Rookie safety Steltz impresses veterans

                                                                                                                                                                                                   
 
 
Published8/7/2008 12:06 AM

During training camp last year, the Bears believed they had more than enough depth at safety to trade Chris Harris to the Panthers, where he became a starter.

But later in the season, after injuries to Mike Brown and Brandon McGowan, plus the ineffective play of Adam Archuleta, the secondary was left short-handed. This year's fourth-round pick, Craig Steltz of LSU, was chosen to provide depth for now and to soon contend for a starting spot.

 

"He's a very smart, instinctive player," Brown said of Steltz. "I think they're grooming him to be the next starting safety for the Chicago Bears."

The 6-foot-1, 210-pound Steltz has looked good in practice, frequently making plays on the ball, although he came in with more of a reputation as a physical hitter.

"He's doing a great job," cornerback Nate Vasher said. "It seems like he's starting to get more confident with the defensive calls we've been making. You can see his athletic ability coming to the forefront. I'll be eager to see how he does this preseason."

Forget about it: Safety Mike Brown has finished the past four regular seasons watching from the sidelines with an assortment of injuries that have kept him out of 43 of the previous 64 games.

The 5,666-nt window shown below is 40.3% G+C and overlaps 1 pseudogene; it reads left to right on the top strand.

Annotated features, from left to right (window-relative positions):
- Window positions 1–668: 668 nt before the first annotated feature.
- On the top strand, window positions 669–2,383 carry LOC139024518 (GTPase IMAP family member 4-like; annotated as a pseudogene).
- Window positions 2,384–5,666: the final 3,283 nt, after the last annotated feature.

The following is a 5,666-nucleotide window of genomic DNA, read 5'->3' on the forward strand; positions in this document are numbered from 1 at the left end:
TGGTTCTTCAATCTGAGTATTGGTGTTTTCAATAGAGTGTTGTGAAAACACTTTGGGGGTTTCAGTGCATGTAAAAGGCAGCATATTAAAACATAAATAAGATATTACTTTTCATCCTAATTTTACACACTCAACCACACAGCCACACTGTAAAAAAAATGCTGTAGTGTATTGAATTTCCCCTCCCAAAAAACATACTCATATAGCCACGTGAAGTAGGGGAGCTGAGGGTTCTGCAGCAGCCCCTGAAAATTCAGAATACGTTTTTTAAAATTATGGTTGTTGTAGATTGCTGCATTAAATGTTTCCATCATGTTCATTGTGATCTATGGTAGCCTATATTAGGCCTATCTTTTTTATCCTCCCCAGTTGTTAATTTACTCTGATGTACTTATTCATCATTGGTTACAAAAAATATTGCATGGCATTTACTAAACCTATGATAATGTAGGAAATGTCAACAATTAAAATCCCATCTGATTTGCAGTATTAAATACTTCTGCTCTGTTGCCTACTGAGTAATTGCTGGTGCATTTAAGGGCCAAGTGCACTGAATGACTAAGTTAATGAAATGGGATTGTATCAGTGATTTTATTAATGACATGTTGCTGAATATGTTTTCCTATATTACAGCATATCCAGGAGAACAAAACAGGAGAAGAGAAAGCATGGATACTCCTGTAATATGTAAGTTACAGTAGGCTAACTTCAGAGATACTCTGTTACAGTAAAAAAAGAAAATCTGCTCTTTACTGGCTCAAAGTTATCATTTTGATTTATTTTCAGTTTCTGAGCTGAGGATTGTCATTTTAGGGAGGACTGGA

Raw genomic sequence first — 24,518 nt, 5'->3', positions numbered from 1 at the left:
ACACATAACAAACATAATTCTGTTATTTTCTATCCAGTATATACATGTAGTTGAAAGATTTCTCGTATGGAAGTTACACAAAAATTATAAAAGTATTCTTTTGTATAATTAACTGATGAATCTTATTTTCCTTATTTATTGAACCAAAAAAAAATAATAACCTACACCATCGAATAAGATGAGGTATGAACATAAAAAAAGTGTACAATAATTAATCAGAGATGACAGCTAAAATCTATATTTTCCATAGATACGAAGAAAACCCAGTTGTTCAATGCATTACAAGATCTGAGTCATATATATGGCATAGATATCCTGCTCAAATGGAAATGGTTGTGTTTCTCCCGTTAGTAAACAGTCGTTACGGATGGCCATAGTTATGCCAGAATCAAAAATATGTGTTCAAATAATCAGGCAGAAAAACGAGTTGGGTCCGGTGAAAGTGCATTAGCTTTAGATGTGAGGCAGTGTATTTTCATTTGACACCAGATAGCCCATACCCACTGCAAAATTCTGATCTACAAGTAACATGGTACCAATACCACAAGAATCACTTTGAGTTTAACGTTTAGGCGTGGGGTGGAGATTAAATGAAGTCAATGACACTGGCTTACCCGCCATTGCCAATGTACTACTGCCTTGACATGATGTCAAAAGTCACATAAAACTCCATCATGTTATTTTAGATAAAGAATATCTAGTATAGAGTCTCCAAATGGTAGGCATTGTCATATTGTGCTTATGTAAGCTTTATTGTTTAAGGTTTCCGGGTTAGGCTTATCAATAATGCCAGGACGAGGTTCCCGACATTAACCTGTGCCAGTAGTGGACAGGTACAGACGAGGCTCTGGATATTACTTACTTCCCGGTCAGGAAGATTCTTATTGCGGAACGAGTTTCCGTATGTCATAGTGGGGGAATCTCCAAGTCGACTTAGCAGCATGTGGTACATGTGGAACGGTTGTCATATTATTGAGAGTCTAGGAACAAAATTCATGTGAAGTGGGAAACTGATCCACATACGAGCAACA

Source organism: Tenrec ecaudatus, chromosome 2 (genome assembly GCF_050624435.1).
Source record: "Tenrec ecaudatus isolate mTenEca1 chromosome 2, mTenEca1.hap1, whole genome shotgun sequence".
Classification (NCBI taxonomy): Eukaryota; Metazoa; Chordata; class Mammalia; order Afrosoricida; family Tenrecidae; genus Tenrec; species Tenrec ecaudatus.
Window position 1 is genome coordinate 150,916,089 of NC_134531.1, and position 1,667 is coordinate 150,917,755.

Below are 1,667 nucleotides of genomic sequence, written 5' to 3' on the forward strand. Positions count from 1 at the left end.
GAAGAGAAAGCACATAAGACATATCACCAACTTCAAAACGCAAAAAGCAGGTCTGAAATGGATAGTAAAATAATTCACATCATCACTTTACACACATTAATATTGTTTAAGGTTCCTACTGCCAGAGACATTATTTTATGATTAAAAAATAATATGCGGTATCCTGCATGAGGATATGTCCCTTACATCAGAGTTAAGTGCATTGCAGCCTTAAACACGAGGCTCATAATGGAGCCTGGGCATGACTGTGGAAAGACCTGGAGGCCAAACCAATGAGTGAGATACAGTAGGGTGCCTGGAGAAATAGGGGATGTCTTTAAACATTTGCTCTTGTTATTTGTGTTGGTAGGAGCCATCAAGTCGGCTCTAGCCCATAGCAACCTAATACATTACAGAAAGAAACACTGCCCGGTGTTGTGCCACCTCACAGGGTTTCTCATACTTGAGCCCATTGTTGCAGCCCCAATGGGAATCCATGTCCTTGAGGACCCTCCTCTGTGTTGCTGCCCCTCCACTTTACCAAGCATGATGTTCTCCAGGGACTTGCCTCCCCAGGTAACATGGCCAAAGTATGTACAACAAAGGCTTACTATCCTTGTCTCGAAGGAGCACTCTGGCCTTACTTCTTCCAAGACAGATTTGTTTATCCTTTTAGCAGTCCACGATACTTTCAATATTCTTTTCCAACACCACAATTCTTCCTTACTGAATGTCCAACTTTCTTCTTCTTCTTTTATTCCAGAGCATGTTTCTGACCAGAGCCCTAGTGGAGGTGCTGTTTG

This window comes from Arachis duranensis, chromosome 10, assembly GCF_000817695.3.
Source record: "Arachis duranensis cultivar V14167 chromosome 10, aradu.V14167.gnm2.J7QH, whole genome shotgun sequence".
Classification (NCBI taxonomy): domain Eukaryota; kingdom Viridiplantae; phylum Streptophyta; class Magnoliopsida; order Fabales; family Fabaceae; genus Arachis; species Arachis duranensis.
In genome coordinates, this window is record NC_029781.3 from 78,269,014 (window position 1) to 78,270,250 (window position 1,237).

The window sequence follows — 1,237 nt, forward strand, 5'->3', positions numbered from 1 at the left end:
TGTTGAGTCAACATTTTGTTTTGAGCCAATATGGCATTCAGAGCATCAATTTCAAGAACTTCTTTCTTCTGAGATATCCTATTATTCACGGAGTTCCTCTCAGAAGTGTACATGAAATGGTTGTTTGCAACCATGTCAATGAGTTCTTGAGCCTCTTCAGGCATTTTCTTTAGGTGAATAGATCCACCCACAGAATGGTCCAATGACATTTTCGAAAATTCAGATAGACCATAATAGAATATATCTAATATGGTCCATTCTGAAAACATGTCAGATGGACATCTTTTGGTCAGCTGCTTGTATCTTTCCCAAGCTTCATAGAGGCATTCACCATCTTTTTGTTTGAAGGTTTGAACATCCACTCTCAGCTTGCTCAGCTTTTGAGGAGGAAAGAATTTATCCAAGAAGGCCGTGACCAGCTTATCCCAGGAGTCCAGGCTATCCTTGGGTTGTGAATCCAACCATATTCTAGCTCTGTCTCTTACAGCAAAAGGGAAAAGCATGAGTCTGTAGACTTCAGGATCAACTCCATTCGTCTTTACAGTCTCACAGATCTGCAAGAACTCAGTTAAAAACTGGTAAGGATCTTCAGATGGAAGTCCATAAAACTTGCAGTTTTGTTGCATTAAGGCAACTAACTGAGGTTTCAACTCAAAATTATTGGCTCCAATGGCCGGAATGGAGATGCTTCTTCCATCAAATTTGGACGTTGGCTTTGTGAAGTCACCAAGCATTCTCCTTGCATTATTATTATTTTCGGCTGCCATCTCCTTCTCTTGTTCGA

He insists he won't be thinking about another injury during tonight's preseason opener, though.

"I don't worry about that, I really don't," he said. "I know some people find that hard to believe, but you can't play this game with any doubt, and I have no doubt.

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"I'm planning on playing the whole season. Now I've said that for all my career and it hasn't happened like that. But I've been hurt before, and I think when I've come out and played, I don't think you've seen any drop-off in my intensity or in the way that I play, and it's not going to be any different this year."

Brown didn't miss any games in his first four seasons and started 63 of the 64 he played.

Looking good: Cornerback Nate Vasher has seen enough of rookie running back Matt Forte to believe that he'll be a problem for Bears opponents this season.

"Just his goal line strength - he's given us problems at the goal line, by him having a nose for the end zone," Vasher said. "And his breakaway speed. I don't think anybody knows how extremely fast this man is. I don't think anybody is going to catch him from behind. Hopefully that will bring us a lot of big plays this year."

The Bears finished last in average gain per running play last season, so offensive coordinator Ron Turner is hoping Forte helps them do a better job of getting off the bus running the ball.

                                                                                                                                                                                                                       
 

"He's looked really good since he walked in the building as far as OTAs, minicamps, and in training camp he's looked good," Turner said. "I think we're all anxious to see him when it's live."

Proving a point: Rookie running back Matt Forte said he isn't concerned that he'll be running behind a patchwork offensive line Thursday night against the Chiefs.

"Other guys have to get work, too," he said. "There are injuries that happen on the team all the time. So you have to cope with that and do your best."

Forte is more concerned with his own performance as the starter.

"I've got to show the coaches what I can do in full contact," he said. "I've got to prove I can run outside the tackles, inside the tackles, all of that."

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